Where did all the bikes go and what's it going to take to get them back on the road?

Workmen ride their bicycles from work in Addington in 1946.
PRESS ARCHIVES

Workmen ride their bicycles from work in Addington in 1946.

OPINION: Everyday at 4.30pm for the last two weeks, I've spent five minutes tracking the activity on the corner of Tuam and Madras streets from my office window. There were eight bikes on Tuesday, nine on Wednesday and now 10 at the start of this week. Although increasing, the number of bikes is still notably lower than the influx of cars which I lose count of each day.

A recent RNZ piece reported that only 2 per cent of primary school students nationwide journey to school by bike. Cycling has officially become uncool and that's a tragedy. We've each lost a bit of our childhood in that statistic. An activity we once associated with youthfulness and freedom has become a daunting task.

Decades of subtle changes – cars becoming cheaper, imports increasing, and cyclists being required to wear helmets – have contributed to a decrease in cyclists on our roads. The nation's narrative has exclaimed "cycling isn't safe for anyone anymore!" and we've gone along for the ride.

Then there are stories that make me smile and give me hope. Every day around 8.30am I see a woman ride with her kids to school along Linwood Avenue. She totes a few kids in a cargo bike while other children ride alongside her. She and the kids line up in train formation and pedal to school, rain or shine. They are covered in bright green fluoro tops and helmets. The cars whizzing past don't seem to faze them: for them this is the norm.

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This family likely falls into the "Enthused and Confident" category, one of four groups (Strong and Fearless, Enthused and Confident, Interested but Concerned, No Way No How) local researchers at the University of Canterbury used to understand how we can move the needle and make cycling part of regular transport again.

"Interested but Concerned" is by far the biggest category, and it's this group that we need to cater for if cycling is to become normal again. This is where improved cycling infrastructure comes in. Proximity to motor vehicles is a major influence on why someone chooses whether or not to cycle and this is despite the health and well-being benefits of cycling – we need to make the "Interested but Concerned" feel safe.

I'm encouraged by the mix of pro-cycling activities happening in Christchurch and how they are contributing to greater discussion about how we can make cycling more accessible and safe, and how Christchurch could be a leader in this conversation nationally and even internationally. The increase in cycling infrastructure funding ($150 million in Christchurch, $350m nationwide over three years) means we have a real opportunity to get Christchurch back on track towards being a cyclist's haven.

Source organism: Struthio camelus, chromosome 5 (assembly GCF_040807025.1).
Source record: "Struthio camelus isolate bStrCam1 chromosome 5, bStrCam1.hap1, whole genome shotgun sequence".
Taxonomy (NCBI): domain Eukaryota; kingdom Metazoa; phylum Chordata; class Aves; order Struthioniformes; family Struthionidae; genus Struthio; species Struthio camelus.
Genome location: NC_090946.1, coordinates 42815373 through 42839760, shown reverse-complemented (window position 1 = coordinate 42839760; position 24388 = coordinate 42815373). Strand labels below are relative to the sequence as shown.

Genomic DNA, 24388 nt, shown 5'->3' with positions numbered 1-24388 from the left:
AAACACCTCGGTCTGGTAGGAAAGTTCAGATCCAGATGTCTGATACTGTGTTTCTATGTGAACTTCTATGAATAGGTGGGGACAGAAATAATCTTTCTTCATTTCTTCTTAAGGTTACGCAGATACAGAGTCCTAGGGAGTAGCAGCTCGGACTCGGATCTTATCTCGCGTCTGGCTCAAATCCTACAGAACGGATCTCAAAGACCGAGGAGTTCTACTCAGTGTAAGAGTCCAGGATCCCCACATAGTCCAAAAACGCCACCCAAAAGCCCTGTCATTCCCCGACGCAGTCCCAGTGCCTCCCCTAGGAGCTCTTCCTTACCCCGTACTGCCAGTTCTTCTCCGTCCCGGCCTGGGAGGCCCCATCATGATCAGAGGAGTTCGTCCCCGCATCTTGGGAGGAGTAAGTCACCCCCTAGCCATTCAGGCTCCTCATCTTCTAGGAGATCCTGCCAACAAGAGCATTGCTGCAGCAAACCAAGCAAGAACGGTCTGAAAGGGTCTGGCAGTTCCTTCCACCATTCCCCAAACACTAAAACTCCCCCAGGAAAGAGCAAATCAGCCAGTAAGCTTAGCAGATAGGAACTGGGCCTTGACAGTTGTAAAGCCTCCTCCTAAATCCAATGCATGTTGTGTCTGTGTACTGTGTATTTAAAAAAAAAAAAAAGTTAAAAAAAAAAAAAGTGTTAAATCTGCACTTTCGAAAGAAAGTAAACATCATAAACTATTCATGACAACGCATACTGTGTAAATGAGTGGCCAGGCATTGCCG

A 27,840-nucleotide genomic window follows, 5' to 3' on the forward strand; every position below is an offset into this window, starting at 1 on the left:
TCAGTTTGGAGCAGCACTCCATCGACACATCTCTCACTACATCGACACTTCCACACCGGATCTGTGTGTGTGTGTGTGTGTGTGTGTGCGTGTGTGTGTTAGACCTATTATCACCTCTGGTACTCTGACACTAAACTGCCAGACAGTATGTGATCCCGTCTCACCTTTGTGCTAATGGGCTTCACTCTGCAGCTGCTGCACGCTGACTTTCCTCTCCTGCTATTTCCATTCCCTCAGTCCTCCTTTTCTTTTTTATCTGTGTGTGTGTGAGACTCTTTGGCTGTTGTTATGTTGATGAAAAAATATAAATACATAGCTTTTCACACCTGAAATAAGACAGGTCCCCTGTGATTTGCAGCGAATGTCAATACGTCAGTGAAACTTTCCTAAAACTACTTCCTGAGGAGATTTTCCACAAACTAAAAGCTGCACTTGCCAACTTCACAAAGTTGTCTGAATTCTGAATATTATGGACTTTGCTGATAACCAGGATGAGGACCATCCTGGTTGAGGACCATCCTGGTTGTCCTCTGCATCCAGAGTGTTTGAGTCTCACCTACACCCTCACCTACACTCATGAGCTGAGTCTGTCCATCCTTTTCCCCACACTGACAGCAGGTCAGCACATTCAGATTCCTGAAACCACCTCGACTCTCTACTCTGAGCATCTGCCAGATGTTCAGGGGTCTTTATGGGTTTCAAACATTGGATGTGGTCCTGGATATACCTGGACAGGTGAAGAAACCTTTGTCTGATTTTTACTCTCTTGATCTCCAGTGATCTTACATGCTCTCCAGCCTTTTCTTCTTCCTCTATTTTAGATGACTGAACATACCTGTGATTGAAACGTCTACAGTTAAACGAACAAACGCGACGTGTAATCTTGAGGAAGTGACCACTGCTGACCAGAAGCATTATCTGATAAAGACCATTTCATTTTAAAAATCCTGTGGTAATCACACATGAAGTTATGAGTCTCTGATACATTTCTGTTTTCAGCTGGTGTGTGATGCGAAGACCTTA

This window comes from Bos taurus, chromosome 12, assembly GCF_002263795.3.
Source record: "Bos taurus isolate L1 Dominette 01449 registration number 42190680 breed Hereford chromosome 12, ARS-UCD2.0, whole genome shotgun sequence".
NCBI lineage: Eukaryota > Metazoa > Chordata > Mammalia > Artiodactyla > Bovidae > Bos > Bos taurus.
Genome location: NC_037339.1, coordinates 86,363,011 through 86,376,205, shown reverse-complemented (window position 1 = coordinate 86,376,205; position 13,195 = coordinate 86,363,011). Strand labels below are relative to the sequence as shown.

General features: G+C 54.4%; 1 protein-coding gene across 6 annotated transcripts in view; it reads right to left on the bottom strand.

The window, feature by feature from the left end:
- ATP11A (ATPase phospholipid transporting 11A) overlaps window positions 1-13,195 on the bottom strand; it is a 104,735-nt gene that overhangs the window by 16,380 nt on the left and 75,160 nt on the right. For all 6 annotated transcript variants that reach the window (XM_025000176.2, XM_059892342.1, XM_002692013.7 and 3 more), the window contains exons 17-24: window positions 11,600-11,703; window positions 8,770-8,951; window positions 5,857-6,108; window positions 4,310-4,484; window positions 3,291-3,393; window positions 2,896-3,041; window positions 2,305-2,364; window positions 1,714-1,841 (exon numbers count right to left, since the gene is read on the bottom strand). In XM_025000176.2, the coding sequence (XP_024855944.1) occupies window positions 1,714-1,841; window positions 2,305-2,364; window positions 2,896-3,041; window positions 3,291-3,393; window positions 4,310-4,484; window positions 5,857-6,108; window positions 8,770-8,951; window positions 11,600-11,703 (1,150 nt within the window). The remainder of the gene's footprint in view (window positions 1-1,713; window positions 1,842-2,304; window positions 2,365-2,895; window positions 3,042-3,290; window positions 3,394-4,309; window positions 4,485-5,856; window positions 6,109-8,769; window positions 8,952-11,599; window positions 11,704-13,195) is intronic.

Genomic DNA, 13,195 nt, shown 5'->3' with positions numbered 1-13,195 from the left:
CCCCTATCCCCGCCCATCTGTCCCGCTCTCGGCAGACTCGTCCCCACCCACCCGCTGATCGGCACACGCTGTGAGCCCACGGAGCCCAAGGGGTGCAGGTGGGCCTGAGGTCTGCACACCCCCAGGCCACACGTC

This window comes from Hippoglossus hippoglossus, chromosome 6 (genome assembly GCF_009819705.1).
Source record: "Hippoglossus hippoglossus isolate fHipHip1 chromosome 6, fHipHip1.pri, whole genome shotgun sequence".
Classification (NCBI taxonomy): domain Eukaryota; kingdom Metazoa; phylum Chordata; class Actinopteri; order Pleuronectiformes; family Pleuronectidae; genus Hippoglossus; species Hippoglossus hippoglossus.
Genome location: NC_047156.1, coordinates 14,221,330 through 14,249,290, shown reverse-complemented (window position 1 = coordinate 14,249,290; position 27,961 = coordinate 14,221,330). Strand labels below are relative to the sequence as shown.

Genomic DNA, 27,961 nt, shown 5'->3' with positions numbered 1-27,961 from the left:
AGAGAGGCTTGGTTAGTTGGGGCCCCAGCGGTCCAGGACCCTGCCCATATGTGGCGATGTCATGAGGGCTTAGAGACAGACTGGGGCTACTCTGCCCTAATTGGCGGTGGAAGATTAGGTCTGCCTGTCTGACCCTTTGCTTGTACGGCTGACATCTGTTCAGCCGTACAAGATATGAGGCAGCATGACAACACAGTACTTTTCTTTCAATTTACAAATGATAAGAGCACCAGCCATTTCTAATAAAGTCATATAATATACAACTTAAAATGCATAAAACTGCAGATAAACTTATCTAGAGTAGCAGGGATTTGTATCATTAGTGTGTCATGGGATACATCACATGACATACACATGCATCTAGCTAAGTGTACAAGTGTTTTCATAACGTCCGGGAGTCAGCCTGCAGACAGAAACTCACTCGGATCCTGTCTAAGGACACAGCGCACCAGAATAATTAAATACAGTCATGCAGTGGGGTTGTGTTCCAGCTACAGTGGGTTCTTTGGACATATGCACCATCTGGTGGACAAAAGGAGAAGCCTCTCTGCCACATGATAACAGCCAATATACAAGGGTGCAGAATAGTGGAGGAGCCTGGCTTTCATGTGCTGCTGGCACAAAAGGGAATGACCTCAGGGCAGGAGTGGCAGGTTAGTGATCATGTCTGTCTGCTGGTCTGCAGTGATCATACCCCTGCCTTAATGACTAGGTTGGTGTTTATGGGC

Local government bodies are setting a great example in terms of normalising cycling within the workplace. I was recently invited to check out ECan's indoor cycle parking facility and was excited to see nearly all 125 spots in use. Separated cycleways are also being built and the new speed limit reduction in the inner-CBD has been a big win – but we need to keep this conversation going.

I've travelled all over the world to live, work and play in cities like New York, Portland, and Melbourne. In all of these places cycling is a well-integrated mode of travel and it's possible that Christchurch could catch up and become a world class, modern city in terms of cycling and transportation.

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To do this we need to continue these conversations. I set up the cycleCHCH Facebook page as a social platform for people who simply enjoy riding their bike to connect. I presented a brief history of cycling in Christchurch at Pecha Kucha last year to show people this city was once teeming with bikes. It's fantastic to reminisce about those days!

I think we're well on our way to making Christchurch a great place for cyclists once more but we do need to keep up the momentum and practice tolerance towards one another – motorist, cyclist, pedestrian and bus user alike.

What if we collectively made it a goal for 20 per cent of schoolchildren to bike to school? Or if business owners understood that cyclists spend money too (more money in fact according to numerous studies) and that adding cycleways isn't going to put their business in jeopardy? Or if we dreamt big and built a highway just for cyclists, as has recently happened in Germany?

Perhaps we could reinvent this city we love and care about as one where the majority of people – the "Interested but Concerned" – are able to cycle happily and safely as they would like to be able to do.

Catarina Gutierrez is a cycling enthusiast and volunteer bike mechanic at RAD Bikes where she hosts Wheel Womyn Wednesdays once a month. She also hosts meet-ups and bike rides through her Facebook group cycleCHCH. 

 - Stuff

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